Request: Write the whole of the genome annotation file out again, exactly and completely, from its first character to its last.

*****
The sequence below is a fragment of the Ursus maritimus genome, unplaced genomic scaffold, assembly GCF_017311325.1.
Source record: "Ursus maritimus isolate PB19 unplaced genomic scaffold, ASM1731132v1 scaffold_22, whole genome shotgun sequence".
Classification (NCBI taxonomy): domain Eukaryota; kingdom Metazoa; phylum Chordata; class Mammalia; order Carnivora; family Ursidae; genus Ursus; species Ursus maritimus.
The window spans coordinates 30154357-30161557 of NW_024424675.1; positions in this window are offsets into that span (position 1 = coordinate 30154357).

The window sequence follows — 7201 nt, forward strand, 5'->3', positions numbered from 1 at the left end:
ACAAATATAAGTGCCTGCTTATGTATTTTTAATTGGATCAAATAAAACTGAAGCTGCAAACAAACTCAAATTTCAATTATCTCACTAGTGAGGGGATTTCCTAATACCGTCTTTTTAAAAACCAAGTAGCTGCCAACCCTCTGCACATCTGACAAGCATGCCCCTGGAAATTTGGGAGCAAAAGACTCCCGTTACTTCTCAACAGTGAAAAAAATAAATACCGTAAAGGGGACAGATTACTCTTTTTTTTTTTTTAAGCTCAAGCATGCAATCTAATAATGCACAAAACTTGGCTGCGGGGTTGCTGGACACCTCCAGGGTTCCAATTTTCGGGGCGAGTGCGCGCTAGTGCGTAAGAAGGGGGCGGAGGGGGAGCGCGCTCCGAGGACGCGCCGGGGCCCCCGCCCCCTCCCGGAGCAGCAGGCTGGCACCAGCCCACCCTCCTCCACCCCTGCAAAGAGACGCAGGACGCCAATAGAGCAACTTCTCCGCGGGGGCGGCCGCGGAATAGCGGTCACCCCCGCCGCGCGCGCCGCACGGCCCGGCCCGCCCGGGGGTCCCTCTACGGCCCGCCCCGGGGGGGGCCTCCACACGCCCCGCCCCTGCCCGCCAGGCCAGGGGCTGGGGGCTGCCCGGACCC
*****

The sequence below is a fragment of the Ursus maritimus genome, unplaced genomic scaffold, assembly GCF_017311325.1.
Source record: "Ursus maritimus isolate PB19 unplaced genomic scaffold, ASM1731132v1 scaffold_22, whole genome shotgun sequence".
Classification (NCBI taxonomy): domain Eukaryota; kingdom Metazoa; phylum Chordata; class Mammalia; order Carnivora; family Ursidae; genus Ursus; species Ursus maritimus.
The window spans coordinates 30154357-30161557 of NW_024424675.1; positions in this window are offsets into that span (position 1 = coordinate 30154357).

The window sequence follows — 7201 nt, forward strand, 5'->3', positions numbered from 1 at the left end:
ACAAATATAAGTGCCTGCTTATGTATTTTTAATTGGATCAAATAAAACTGAAGCTGCAAACAAACTCAAATTTCAATTATCTCACTAGTGAGGGGATTTCCTAATACCGTCTTTTTAAAAACCAAGTAGCTGCCAACCCTCTGCACATCTGACAAGCATGCCCCTGGAAATTTGGGAGCAAAAGACTCCCGTTACTTCTCAACAGTGAAAAAAATAAATACCGTAAAGGGGACAGATTACTCTTTTTTTTTTTTTAAGCTCAAGCATGCAATCTAATAATGCACAAAACTTGGCTGCGGGGTTGCTGGACACCTCCAGGGTTCCAATTTTCGGGGCGAGTGCGCGCTAGTGCGTAAGAAGGGGGCGGAGGGGGAGCGCGCTCCGAGGACGCGCCGGGGCCCCCGCCCCCTCCCGGAGCAGCAGGCTGGCACCAGCCCACCCTCCTCCACCCCTGCAAAGAGACGCAGGACGCCAATAGAGCAACTTCTCCGCGGGGGCGGCCGCGGAATAGCGGTCACCCCCGCCGCGCGCGCCGCACGGCCCGGCCCGCCCGGGGGTCCCTCTACGGCCCGCCCCGGGGGGGGCCTCCACACGCCCCGCCCCTGCCCGCCAGGCCAGGGGCTGGGGGCTGCCCGGACCC